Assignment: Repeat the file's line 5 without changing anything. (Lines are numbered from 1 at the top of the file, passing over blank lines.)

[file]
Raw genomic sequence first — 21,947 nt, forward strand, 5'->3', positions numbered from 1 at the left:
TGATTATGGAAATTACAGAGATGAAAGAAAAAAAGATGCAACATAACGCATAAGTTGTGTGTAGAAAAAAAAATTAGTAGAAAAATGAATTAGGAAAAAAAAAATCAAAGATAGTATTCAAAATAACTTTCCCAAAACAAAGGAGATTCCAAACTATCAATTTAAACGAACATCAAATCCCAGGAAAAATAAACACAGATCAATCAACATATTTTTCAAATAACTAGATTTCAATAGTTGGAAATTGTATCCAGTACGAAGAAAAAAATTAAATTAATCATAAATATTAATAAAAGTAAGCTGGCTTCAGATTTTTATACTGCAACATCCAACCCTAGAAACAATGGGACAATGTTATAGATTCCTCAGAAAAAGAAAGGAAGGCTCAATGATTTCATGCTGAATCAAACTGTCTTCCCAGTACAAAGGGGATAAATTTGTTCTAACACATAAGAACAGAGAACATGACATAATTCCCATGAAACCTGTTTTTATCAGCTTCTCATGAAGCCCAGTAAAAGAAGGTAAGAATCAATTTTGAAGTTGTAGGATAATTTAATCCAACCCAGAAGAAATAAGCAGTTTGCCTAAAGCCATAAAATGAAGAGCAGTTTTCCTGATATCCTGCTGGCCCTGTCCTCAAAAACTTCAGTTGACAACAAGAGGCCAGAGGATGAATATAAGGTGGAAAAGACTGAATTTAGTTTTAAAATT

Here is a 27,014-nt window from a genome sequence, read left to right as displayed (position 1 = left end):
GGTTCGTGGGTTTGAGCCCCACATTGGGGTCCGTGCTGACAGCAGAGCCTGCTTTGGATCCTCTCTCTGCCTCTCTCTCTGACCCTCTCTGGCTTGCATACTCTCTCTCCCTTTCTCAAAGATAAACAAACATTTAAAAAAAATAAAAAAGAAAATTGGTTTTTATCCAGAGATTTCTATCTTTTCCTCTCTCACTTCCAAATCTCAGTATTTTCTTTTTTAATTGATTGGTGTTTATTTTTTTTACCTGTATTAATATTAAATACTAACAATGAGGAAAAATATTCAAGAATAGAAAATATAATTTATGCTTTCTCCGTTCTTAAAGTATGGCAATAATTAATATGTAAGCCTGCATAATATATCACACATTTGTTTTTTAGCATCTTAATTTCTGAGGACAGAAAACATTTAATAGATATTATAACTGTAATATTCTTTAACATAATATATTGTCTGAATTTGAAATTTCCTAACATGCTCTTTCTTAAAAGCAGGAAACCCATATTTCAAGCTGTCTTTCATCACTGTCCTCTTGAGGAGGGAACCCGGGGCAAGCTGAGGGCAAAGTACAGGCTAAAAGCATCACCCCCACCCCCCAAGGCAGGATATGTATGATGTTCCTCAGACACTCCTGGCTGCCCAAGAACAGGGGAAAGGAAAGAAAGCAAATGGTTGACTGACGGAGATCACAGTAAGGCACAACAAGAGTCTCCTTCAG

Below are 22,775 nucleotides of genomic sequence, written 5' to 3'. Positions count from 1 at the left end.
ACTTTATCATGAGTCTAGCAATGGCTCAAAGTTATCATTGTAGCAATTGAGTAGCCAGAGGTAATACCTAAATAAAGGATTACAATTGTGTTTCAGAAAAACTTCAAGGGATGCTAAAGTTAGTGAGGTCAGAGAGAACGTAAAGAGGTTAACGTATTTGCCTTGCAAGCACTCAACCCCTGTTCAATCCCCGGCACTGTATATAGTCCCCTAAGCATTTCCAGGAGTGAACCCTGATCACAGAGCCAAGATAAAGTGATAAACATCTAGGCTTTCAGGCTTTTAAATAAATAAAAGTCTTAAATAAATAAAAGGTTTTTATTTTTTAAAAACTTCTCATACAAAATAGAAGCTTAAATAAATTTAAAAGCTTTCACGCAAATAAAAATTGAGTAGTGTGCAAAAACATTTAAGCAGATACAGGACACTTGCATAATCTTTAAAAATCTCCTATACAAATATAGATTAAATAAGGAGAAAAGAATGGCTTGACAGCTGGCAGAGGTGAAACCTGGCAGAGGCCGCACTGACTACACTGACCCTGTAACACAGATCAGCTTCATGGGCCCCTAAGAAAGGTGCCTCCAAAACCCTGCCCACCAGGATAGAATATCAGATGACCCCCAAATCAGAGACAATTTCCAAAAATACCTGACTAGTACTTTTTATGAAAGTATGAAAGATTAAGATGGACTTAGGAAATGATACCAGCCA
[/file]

Below are 22,775 nucleotides of genomic sequence, written 5' to 3'. Positions count from 1 at the left end.